Princess in flying visit to Norfolk
THE Princess Royal enjoyed a whistle-stop tour of Norfolk yesterday to witness the work of several charities and delight visitors to a new library.First on the royal itinerary was the Dogs Trust re-homing centre, in Snetterton, where a group of girls from Norwich's Thorpe House School waited outside while the princess's helicopter circled overhead.
THE Princess Royal enjoyed a whistle-stop tour of Norfolk yesterday to witness the work of several charities and delight visitors to a new library.
First on the royal itinerary was the Dogs Trust re-homing centre, in Snetterton, where a group of girls from Norwich's Thorpe House School waited outside while the princess's helicopter circled overhead.
It was not her first visit to the Norfolk kennels as she officially opened it eight years ago and was making a return visit to see how things had progressed.
Centre manager Dianne McLelland-Taylor, who conducted the princess's tour, said: “We were lucky enough that Her Royal Highness opened the centre in 2001. She was in Norfolk and she was interested to see what had changed in that time.”
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The princess was shown around the original building, including the glass-fronted kennels where dogs that are ready to be re-homed are kept. One of the dogs, a five year-old Dalmatian called Rudy, took a particular liking to her as the entourage walked past the kennels.
“Rudy obviously recognised the princess and wanted to meet her,” added Diane.
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The tour continued to the newer areas of the centre, such as the recently completed and individually themed kennels. One is a seaside kennel with a sandpit, another has a built-in maze and a third, called home comforts, even has its own fireplace.
At the end of the tour the Princess Royal met trustees and staff, finding time to talk to Kirsty Grint, a volunteer at the centre.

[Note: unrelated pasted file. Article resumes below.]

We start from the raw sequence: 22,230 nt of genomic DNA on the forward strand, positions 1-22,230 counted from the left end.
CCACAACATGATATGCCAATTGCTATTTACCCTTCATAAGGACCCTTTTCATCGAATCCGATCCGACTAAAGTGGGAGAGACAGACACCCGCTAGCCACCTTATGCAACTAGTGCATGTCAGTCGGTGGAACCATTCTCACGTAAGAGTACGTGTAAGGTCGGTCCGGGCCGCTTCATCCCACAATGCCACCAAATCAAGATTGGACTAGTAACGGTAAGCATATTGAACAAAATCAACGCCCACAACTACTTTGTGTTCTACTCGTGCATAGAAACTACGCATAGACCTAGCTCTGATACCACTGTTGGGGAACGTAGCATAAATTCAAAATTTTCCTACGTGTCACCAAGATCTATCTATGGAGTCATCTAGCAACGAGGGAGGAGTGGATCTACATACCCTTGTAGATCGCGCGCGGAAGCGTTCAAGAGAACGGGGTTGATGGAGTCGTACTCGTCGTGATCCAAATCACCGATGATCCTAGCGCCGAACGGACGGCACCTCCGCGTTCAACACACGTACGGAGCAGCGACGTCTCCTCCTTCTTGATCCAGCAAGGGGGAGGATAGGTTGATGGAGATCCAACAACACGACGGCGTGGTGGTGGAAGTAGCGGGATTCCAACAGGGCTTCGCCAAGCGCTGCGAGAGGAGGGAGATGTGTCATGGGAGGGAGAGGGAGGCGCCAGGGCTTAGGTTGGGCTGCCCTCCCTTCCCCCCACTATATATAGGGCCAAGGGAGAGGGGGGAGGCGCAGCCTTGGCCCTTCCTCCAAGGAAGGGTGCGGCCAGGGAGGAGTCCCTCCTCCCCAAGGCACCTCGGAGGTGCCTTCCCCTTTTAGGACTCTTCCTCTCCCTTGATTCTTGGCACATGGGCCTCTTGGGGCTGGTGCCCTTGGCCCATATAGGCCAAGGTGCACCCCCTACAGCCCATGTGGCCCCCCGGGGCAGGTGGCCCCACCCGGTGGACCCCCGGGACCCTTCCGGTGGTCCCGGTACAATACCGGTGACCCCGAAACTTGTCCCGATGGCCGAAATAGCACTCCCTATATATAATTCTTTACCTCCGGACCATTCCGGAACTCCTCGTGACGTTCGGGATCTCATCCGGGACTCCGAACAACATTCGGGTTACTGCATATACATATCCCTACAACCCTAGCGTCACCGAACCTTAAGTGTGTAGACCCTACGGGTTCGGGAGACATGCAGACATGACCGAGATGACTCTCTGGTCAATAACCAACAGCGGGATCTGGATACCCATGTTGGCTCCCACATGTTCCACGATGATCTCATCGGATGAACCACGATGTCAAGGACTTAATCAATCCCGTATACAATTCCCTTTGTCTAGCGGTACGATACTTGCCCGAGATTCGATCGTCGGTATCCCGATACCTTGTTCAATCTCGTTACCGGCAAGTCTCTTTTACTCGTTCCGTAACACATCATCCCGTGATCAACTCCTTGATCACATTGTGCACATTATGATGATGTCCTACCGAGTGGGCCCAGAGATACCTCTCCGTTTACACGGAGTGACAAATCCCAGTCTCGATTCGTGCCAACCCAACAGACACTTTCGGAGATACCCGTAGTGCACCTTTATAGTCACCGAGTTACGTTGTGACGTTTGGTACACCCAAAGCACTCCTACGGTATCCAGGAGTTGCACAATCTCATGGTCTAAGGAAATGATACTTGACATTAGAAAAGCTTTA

“I told her that I did the dog grooming and have done for nearly two years. I would like to run my own dog grooming salon. She's so down to Earth,” said Kirsty.
At a presentation, the princess was given a dog basket and cushions embroidered with the names of her own dogs, Agatha and Dottie.
The Dogs Trust centre has re-homed more than 4,300 dogs since it was opened and looks after about 80 animals at any one time. The number of abandoned dogs has increased in recent months because of the credit crunch, as owners are unable to afford to feed them.
Later in the day the Princess Royal visited Norfolk Constabulary headquarters to see how the force engages with children and young people.
Several representatives from youth organisations who work with the Constabulary displayed exhibits for the Princess to see.
Deputy Chief Constable Ian Learmonth said: “I am honoured to have welcomed the Princess Royal to Norfolk Constabulary headquarters.
“I am especially proud that the Princess was able to see the work the Constabulary and partner agencies are involved in and to showcase the way we engage with young people.”
As part of the wider policing work, The Princess Royal was given a demonstration of the police dogs and shown how they are used in policing operations.